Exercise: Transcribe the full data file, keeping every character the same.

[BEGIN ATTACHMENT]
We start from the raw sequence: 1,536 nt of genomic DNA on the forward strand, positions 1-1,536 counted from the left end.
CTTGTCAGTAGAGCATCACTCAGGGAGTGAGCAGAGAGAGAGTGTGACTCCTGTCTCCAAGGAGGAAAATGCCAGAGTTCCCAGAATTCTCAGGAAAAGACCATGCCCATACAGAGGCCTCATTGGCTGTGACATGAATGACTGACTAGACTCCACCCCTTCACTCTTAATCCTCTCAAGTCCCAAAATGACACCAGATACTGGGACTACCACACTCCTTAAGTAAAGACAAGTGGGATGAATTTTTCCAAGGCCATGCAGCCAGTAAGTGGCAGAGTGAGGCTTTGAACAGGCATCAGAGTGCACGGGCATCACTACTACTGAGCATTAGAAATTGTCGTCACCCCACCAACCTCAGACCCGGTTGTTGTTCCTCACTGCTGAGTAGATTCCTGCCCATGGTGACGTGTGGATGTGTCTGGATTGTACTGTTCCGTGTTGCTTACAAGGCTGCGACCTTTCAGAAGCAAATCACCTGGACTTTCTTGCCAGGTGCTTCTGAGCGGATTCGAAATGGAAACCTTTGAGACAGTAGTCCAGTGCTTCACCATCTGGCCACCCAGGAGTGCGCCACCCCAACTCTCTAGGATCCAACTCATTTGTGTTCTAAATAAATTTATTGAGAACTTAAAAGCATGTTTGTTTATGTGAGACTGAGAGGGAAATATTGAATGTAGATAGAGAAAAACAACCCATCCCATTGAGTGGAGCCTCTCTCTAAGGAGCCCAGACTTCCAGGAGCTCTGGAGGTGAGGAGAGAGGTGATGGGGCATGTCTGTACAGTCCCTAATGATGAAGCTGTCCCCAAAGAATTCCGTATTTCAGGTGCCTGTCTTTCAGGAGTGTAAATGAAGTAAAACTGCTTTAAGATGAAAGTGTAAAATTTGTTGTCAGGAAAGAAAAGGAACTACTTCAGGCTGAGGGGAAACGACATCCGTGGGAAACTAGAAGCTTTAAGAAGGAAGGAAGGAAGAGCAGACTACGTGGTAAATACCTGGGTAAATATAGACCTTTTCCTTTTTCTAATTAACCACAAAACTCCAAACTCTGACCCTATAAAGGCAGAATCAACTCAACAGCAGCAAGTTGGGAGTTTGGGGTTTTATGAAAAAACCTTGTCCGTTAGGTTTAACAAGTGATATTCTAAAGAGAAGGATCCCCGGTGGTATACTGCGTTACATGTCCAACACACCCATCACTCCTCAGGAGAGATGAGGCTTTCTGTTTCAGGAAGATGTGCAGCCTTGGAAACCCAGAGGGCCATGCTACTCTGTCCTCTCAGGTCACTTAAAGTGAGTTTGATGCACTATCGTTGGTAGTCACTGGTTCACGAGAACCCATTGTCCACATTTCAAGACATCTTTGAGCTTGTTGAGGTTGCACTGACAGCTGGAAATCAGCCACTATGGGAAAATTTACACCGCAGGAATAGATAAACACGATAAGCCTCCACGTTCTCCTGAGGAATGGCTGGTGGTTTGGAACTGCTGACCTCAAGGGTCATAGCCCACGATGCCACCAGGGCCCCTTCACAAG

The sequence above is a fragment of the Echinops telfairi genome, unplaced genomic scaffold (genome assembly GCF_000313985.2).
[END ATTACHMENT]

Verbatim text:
We start from the raw sequence: 1,536 nt of genomic DNA on the forward strand, positions 1-1,536 counted from the left end.
CTTGTCAGTAGAGCATCACTCAGGGAGTGAGCAGAGAGAGAGTGTGACTCCTGTCTCCAAGGAGGAAAATGCCAGAGTTCCCAGAATTCTCAGGAAAAGACCATGCCCATACAGAGGCCTCATTGGCTGTGACATGAATGACTGACTAGACTCCACCCCTTCACTCTTAATCCTCTCAAGTCCCAAAATGACACCAGATACTGGGACTACCACACTCCTTAAGTAAAGACAAGTGGGATGAATTTTTCCAAGGCCATGCAGCCAGTAAGTGGCAGAGTGAGGCTTTGAACAGGCATCAGAGTGCACGGGCATCACTACTACTGAGCATTAGAAATTGTCGTCACCCCACCAACCTCAGACCCGGTTGTTGTTCCTCACTGCTGAGTAGATTCCTGCCCATGGTGACGTGTGGATGTGTCTGGATTGTACTGTTCCGTGTTGCTTACAAGGCTGCGACCTTTCAGAAGCAAATCACCTGGACTTTCTTGCCAGGTGCTTCTGAGCGGATTCGAAATGGAAACCTTTGAGACAGTAGTCCAGTGCTTCACCATCTGGCCACCCAGGAGTGCGCCACCCCAACTCTCTAGGATCCAACTCATTTGTGTTCTAAATAAATTTATTGAGAACTTAAAAGCATGTTTGTTTATGTGAGACTGAGAGGGAAATATTGAATGTAGATAGAGAAAAACAACCCATCCCATTGAGTGGAGCCTCTCTCTAAGGAGCCCAGACTTCCAGGAGCTCTGGAGGTGAGGAGAGAGGTGATGGGGCATGTCTGTACAGTCCCTAATGATGAAGCTGTCCCCAAAGAATTCCGTATTTCAGGTGCCTGTCTTTCAGGAGTGTAAATGAAGTAAAACTGCTTTAAGATGAAAGTGTAAAATTTGTTGTCAGGAAAGAAAAGGAACTACTTCAGGCTGAGGGGAAACGACATCCGTGGGAAACTAGAAGCTTTAAGAAGGAAGGAAGGAAGAGCAGACTACGTGGTAAATACCTGGGTAAATATAGACCTTTTCCTTTTTCTAATTAACCACAAAACTCCAAACTCTGACCCTATAAAGGCAGAATCAACTCAACAGCAGCAAGTTGGGAGTTTGGGGTTTTATGAAAAAACCTTGTCCGTTAGGTTTAACAAGTGATATTCTAAAGAGAAGGATCCCCGGTGGTATACTGCGTTACATGTCCAACACACCCATCACTCCTCAGGAGAGATGAGGCTTTCTGTTTCAGGAAGATGTGCAGCCTTGGAAACCCAGAGGGCCATGCTACTCTGTCCTCTCAGGTCACTTAAAGTGAGTTTGATGCACTATCGTTGGTAGTCACTGGTTCACGAGAACCCATTGTCCACATTTCAAGACATCTTTGAGCTTGTTGAGGTTGCACTGACAGCTGGAAATCAGCCACTATGGGAAAATTTACACCGCAGGAATAGATAAACACGATAAGCCTCCACGTTCTCCTGAGGAATGGCTGGTGGTTTGGAACTGCTGACCTCAAGGGTCATAGCCCACGATGCCACCAGGGCCCCTTCACAAG

The sequence above is a fragment of the Echinops telfairi genome, unplaced genomic scaffold (genome assembly GCF_000313985.2).